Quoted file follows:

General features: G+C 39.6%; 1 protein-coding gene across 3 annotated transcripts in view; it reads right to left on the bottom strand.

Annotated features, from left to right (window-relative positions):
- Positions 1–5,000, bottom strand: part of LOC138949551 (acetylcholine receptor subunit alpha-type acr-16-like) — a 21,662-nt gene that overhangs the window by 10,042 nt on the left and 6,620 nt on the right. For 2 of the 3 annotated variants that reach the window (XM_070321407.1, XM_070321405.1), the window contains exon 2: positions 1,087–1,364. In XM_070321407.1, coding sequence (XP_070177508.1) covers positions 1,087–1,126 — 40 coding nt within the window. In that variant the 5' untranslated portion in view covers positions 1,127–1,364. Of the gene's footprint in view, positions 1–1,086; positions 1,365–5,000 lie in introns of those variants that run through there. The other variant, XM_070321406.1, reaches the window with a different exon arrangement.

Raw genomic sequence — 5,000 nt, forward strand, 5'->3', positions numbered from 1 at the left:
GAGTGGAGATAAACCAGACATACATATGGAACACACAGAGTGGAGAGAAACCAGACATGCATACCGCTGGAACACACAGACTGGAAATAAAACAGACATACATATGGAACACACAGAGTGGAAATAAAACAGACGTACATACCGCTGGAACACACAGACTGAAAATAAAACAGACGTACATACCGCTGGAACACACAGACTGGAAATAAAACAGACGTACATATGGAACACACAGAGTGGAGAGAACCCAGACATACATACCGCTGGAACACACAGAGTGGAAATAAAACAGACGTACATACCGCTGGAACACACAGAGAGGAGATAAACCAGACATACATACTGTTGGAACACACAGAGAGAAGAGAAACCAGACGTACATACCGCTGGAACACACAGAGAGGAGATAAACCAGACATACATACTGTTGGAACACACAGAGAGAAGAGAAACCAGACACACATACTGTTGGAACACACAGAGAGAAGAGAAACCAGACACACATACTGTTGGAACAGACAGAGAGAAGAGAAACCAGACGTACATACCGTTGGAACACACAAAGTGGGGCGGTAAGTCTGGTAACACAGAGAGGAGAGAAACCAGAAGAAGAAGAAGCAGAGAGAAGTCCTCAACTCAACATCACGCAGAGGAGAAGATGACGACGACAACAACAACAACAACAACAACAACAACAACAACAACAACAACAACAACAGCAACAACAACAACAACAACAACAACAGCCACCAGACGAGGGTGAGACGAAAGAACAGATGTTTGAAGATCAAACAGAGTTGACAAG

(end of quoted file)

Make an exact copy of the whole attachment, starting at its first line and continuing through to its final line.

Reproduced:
General features: G+C 39.6%; 1 protein-coding gene across 3 annotated transcripts in view; it reads right to left on the bottom strand.

Annotated features, from left to right (window-relative positions):
- Positions 1–5,000, bottom strand: part of LOC138949551 (acetylcholine receptor subunit alpha-type acr-16-like) — a 21,662-nt gene that overhangs the window by 10,042 nt on the left and 6,620 nt on the right. For 2 of the 3 annotated variants that reach the window (XM_070321407.1, XM_070321405.1), the window contains exon 2: positions 1,087–1,364. In XM_070321407.1, coding sequence (XP_070177508.1) covers positions 1,087–1,126 — 40 coding nt within the window. In that variant the 5' untranslated portion in view covers positions 1,127–1,364. Of the gene's footprint in view, positions 1–1,086; positions 1,365–5,000 lie in introns of those variants that run through there. The other variant, XM_070321406.1, reaches the window with a different exon arrangement.

Raw genomic sequence — 5,000 nt, forward strand, 5'->3', positions numbered from 1 at the left:
GAGTGGAGATAAACCAGACATACATATGGAACACACAGAGTGGAGAGAAACCAGACATGCATACCGCTGGAACACACAGACTGGAAATAAAACAGACATACATATGGAACACACAGAGTGGAAATAAAACAGACGTACATACCGCTGGAACACACAGACTGAAAATAAAACAGACGTACATACCGCTGGAACACACAGACTGGAAATAAAACAGACGTACATATGGAACACACAGAGTGGAGAGAACCCAGACATACATACCGCTGGAACACACAGAGTGGAAATAAAACAGACGTACATACCGCTGGAACACACAGAGAGGAGATAAACCAGACATACATACTGTTGGAACACACAGAGAGAAGAGAAACCAGACGTACATACCGCTGGAACACACAGAGAGGAGATAAACCAGACATACATACTGTTGGAACACACAGAGAGAAGAGAAACCAGACACACATACTGTTGGAACACACAGAGAGAAGAGAAACCAGACACACATACTGTTGGAACAGACAGAGAGAAGAGAAACCAGACGTACATACCGTTGGAACACACAAAGTGGGGCGGTAAGTCTGGTAACACAGAGAGGAGAGAAACCAGAAGAAGAAGAAGCAGAGAGAAGTCCTCAACTCAACATCACGCAGAGGAGAAGATGACGACGACAACAACAACAACAACAACAACAACAACAACAACAACAACAACAACAACAGCAACAACAACAACAACAACAACAACAGCCACCAGACGAGGGTGAGACGAAAGAACAGATGTTTGAAGATCAAACAGAGTTGACAAG